In this case, an employee of a government agency accessed the personal records of a former employee to determine where that person was living. The former employee subsequently changed their name and place of residence, and argued that they feared for their safety.
The Commissioner found that the access to the records was unauthorised and that the agency had failed to take reasonable steps to protect the former employee's personal information.
The employee who accessed the records was terminated, the agency adopted additional protection measures, and the matter was settled confidentially.
Case 5: Medical records and personal information
In this case, pre-surgical notes which were prepared by a private clinic were misplaced. The client argued that the clinic had failed to take adequate steps to protect their personal information.
The notes were taken on a single A4 sheet of paper which was separate from the rest of the person's medical file. The clinic claimed that the doctor did not record any details on the sheet which would have identified the patient (such as their name or address).
The Commissioner found that there was insufficient evidence to confirm that there was personal information on the sheet, and held that there was no interference with the person's privacy.
It is important to note that the misplacing of a document alone does not mean that the clinic has breached its obligation under the Privacy Act to take reasonable steps to protect the personal information it holds from misuse and unauthorised access.
Case 6: Private school argues privacy issue
A former student of a private school requested access to their personal information held by the school. The individual had previously been asked to leave the school as a result of an internal investigation.
The school provided access to reports and relevant correspondence, but refused access to other records relating to the investigation. The school argued that providing those records would have an unreasonable impact on the privacy of other individuals and was concerned that there may be reprisals against those individuals.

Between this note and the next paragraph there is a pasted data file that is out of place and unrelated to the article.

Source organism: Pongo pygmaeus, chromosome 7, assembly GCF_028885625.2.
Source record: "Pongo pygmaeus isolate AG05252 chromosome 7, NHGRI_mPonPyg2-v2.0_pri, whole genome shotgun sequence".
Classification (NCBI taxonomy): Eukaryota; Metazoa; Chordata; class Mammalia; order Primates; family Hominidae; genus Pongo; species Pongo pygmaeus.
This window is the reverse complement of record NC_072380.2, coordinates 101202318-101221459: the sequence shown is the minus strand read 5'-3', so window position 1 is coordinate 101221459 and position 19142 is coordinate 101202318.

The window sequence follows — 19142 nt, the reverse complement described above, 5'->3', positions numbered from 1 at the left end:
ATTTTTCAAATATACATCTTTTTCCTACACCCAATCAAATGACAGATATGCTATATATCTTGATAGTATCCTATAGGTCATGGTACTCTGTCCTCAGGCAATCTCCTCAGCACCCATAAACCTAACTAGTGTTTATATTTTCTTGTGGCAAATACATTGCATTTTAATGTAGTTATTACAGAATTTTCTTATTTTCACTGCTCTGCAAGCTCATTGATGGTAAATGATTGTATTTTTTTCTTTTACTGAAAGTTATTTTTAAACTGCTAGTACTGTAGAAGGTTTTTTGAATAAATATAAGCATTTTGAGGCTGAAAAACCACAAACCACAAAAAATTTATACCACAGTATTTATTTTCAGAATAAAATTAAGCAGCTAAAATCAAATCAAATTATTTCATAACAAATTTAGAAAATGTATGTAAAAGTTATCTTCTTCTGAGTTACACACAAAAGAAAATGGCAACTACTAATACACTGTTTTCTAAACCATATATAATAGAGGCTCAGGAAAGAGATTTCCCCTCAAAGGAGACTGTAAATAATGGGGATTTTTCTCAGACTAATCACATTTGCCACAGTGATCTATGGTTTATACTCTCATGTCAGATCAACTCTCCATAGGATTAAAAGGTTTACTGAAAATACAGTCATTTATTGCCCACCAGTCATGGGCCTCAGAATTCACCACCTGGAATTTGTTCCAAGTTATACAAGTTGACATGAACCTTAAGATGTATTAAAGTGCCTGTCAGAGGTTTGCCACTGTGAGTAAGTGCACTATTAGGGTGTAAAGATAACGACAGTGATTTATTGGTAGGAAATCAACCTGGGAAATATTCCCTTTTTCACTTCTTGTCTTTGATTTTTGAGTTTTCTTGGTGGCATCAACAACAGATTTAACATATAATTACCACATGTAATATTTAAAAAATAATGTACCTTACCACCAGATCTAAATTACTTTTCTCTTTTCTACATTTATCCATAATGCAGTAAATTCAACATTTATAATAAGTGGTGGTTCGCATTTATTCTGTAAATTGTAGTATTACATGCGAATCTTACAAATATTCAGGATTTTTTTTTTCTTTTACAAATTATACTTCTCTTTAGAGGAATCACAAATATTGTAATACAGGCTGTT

The Commissioner reviewed the records which were not disclosed. It was found that the school was entitled to rely upon the belief that disclosure would have had an unreasonable impact on the privacy of other individuals. This was held to be the case even if the individuals' names were suppressed.
It should be noted that the school was not exempt from the application of the Privacy Act, as it had an annual turnover of more than $3 million.
Case 7: Financial institutions and AUSTRAC in privacy issue
Two financial institutions provided information to AUSTRAC in respect of a significant cash deposit and cash withdrawal. The information included the relevant person's name, address, date of birth and occupation. In the report provided by one financial institution, the person's occupation was incorrect.
It was held that there was no interference with the person's privacy, as both financial institutions were required by law to disclose the information to AUSTRAC. In relation to the incorrect information, the relevant financial institution issued an apology and corrected its records.
This is a case where we fail to understand why the Commissioner allowed the complaint to proceed, given that this type of disclosure was required by law.
The content of this article is intended to provide a general guide to the subject matter. Specialist advice should be sought about your specific circumstances.